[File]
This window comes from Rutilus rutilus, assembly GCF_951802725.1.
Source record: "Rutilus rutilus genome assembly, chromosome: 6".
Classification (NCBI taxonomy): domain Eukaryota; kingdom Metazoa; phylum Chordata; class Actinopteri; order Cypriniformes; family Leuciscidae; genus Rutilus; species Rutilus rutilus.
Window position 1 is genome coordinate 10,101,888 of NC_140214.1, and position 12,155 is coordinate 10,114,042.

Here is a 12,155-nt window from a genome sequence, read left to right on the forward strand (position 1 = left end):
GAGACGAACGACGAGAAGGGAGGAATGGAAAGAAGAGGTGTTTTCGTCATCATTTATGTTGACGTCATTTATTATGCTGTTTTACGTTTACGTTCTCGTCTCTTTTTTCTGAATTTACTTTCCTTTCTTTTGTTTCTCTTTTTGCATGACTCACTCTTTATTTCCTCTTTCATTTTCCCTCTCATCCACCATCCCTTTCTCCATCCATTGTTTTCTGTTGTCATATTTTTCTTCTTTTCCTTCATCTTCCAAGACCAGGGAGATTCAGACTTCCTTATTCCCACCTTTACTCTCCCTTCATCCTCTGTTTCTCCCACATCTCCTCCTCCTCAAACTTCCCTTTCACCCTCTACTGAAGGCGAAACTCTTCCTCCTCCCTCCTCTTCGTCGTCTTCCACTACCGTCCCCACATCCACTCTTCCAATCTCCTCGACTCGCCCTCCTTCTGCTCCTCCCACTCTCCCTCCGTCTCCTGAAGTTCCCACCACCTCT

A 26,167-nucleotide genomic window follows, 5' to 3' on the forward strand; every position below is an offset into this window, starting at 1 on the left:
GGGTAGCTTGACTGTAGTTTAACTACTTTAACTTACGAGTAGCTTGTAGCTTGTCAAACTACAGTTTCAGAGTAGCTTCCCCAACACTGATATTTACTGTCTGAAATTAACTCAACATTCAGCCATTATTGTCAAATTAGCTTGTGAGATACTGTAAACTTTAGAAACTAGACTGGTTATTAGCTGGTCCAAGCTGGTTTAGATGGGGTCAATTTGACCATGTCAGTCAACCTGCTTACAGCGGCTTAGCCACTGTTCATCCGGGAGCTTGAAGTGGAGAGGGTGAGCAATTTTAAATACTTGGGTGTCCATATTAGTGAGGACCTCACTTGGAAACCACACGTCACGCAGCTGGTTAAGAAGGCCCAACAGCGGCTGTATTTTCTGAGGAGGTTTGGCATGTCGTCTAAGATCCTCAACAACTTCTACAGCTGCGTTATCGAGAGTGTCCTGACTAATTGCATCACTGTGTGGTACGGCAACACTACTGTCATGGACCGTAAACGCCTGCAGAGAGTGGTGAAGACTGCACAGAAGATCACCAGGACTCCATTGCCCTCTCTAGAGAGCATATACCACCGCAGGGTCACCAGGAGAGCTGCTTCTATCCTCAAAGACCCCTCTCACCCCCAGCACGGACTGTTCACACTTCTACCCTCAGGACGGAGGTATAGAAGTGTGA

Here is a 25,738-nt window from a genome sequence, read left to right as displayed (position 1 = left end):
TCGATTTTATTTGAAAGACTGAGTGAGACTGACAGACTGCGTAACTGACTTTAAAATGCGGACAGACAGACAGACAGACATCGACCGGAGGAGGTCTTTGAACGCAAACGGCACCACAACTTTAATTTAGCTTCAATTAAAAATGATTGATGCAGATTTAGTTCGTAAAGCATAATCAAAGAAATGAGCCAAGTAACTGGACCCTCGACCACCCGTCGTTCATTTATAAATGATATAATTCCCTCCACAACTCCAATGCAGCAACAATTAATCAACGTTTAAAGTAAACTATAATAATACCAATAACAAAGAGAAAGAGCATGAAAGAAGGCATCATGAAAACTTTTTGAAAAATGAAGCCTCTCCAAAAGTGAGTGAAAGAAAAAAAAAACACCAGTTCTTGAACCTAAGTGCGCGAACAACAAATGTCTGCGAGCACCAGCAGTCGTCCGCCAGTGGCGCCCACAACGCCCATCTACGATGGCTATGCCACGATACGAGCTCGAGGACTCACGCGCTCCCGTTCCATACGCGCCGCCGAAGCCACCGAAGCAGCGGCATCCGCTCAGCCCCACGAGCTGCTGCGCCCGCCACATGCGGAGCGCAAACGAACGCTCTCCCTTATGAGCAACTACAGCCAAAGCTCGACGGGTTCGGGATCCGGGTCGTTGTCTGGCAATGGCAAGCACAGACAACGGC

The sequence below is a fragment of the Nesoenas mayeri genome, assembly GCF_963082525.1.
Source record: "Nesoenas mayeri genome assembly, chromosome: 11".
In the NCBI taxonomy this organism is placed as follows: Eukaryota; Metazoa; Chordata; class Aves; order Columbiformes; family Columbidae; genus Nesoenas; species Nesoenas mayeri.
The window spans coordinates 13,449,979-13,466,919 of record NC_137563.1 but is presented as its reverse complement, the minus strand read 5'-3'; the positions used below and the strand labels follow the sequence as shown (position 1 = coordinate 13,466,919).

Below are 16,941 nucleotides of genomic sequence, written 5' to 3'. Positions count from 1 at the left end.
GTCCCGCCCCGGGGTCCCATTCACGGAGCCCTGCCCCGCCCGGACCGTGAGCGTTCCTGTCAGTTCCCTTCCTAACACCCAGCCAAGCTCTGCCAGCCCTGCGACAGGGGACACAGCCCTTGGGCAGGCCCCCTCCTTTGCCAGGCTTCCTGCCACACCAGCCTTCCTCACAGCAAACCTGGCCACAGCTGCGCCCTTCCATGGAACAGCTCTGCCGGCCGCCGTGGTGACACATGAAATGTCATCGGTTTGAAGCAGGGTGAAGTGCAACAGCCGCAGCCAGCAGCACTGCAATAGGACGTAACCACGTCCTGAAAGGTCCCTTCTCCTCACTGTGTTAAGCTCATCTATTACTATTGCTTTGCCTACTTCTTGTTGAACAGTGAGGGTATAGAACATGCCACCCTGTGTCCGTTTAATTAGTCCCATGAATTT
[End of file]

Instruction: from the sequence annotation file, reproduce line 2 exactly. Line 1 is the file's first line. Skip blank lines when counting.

Source record: "Rutilus rutilus genome assembly, chromosome: 6".